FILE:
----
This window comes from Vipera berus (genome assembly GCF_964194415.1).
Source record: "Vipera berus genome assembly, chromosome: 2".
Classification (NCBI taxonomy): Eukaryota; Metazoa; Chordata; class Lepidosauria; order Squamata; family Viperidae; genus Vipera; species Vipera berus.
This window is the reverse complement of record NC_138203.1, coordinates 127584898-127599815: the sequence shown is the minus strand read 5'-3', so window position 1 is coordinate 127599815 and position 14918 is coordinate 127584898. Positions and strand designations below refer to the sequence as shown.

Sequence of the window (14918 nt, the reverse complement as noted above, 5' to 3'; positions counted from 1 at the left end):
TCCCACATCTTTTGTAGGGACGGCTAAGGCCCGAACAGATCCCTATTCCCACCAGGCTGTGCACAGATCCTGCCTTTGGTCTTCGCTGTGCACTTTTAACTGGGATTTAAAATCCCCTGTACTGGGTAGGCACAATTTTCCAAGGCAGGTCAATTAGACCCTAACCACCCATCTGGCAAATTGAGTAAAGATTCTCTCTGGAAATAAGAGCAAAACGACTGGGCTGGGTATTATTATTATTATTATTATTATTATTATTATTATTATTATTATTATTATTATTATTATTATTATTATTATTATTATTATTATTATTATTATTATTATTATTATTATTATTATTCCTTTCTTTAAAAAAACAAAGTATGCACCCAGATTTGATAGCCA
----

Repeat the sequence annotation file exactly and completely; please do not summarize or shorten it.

This window comes from Vipera berus (genome assembly GCF_964194415.1).
Source record: "Vipera berus genome assembly, chromosome: 2".
Classification (NCBI taxonomy): Eukaryota; Metazoa; Chordata; class Lepidosauria; order Squamata; family Viperidae; genus Vipera; species Vipera berus.
This window is the reverse complement of record NC_138203.1, coordinates 127584898-127599815: the sequence shown is the minus strand read 5'-3', so window position 1 is coordinate 127599815 and position 14918 is coordinate 127584898. Positions and strand designations below refer to the sequence as shown.

Sequence of the window (14918 nt, the reverse complement as noted above, 5' to 3'; positions counted from 1 at the left end):
TCCCACATCTTTTGTAGGGACGGCTAAGGCCCGAACAGATCCCTATTCCCACCAGGCTGTGCACAGATCCTGCCTTTGGTCTTCGCTGTGCACTTTTAACTGGGATTTAAAATCCCCTGTACTGGGTAGGCACAATTTTCCAAGGCAGGTCAATTAGACCCTAACCACCCATCTGGCAAATTGAGTAAAGATTCTCTCTGGAAATAAGAGCAAAACGACTGGGCTGGGTATTATTATTATTATTATTATTATTATTATTATTATTATTATTATTATTATTATTATTATTATTATTATTATTATTATTATTATTATTATTATTATTATTATTATTATTATTATTCCTTTCTTTAAAAAAACAAAGTATGCACCCAGATTTGATAGCCA